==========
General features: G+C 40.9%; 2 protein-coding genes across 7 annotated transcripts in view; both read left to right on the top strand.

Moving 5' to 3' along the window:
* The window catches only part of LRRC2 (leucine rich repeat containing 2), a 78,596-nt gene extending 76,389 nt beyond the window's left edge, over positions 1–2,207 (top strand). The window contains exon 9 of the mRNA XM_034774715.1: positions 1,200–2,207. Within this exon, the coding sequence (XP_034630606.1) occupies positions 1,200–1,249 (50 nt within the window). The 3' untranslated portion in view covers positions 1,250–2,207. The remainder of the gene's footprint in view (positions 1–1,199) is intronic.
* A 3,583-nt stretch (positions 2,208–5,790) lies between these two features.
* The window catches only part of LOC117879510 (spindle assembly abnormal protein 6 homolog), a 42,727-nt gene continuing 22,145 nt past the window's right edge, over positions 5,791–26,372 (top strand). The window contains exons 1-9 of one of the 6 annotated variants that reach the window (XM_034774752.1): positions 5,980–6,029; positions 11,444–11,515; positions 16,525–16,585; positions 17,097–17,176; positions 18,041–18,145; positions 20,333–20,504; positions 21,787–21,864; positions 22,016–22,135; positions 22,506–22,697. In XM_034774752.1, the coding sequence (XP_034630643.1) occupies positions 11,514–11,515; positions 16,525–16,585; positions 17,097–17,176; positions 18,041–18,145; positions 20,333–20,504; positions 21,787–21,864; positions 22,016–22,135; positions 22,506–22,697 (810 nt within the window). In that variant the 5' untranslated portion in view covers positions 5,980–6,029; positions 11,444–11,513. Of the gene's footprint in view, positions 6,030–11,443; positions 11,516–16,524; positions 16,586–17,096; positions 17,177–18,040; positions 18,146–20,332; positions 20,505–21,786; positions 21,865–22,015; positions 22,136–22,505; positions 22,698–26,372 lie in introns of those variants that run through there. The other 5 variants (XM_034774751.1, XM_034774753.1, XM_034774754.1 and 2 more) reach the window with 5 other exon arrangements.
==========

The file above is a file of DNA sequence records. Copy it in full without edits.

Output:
General features: G+C 40.9%; 2 protein-coding genes across 7 annotated transcripts in view; both read left to right on the top strand.

Moving 5' to 3' along the window:
* The window catches only part of LRRC2 (leucine rich repeat containing 2), a 78,596-nt gene extending 76,389 nt beyond the window's left edge, over positions 1–2,207 (top strand). The window contains exon 9 of the mRNA XM_034774715.1: positions 1,200–2,207. Within this exon, the coding sequence (XP_034630606.1) occupies positions 1,200–1,249 (50 nt within the window). The 3' untranslated portion in view covers positions 1,250–2,207. The remainder of the gene's footprint in view (positions 1–1,199) is intronic.
* A 3,583-nt stretch (positions 2,208–5,790) lies between these two features.
* The window catches only part of LOC117879510 (spindle assembly abnormal protein 6 homolog), a 42,727-nt gene continuing 22,145 nt past the window's right edge, over positions 5,791–26,372 (top strand). The window contains exons 1-9 of one of the 6 annotated variants that reach the window (XM_034774752.1): positions 5,980–6,029; positions 11,444–11,515; positions 16,525–16,585; positions 17,097–17,176; positions 18,041–18,145; positions 20,333–20,504; positions 21,787–21,864; positions 22,016–22,135; positions 22,506–22,697. In XM_034774752.1, the coding sequence (XP_034630643.1) occupies positions 11,514–11,515; positions 16,525–16,585; positions 17,097–17,176; positions 18,041–18,145; positions 20,333–20,504; positions 21,787–21,864; positions 22,016–22,135; positions 22,506–22,697 (810 nt within the window). In that variant the 5' untranslated portion in view covers positions 5,980–6,029; positions 11,444–11,513. Of the gene's footprint in view, positions 6,030–11,443; positions 11,516–16,524; positions 16,586–17,096; positions 17,177–18,040; positions 18,146–20,332; positions 20,505–21,786; positions 21,865–22,015; positions 22,136–22,505; positions 22,698–26,372 lie in introns of those variants that run through there. The other 5 variants (XM_034774751.1, XM_034774753.1, XM_034774754.1 and 2 more) reach the window with 5 other exon arrangements.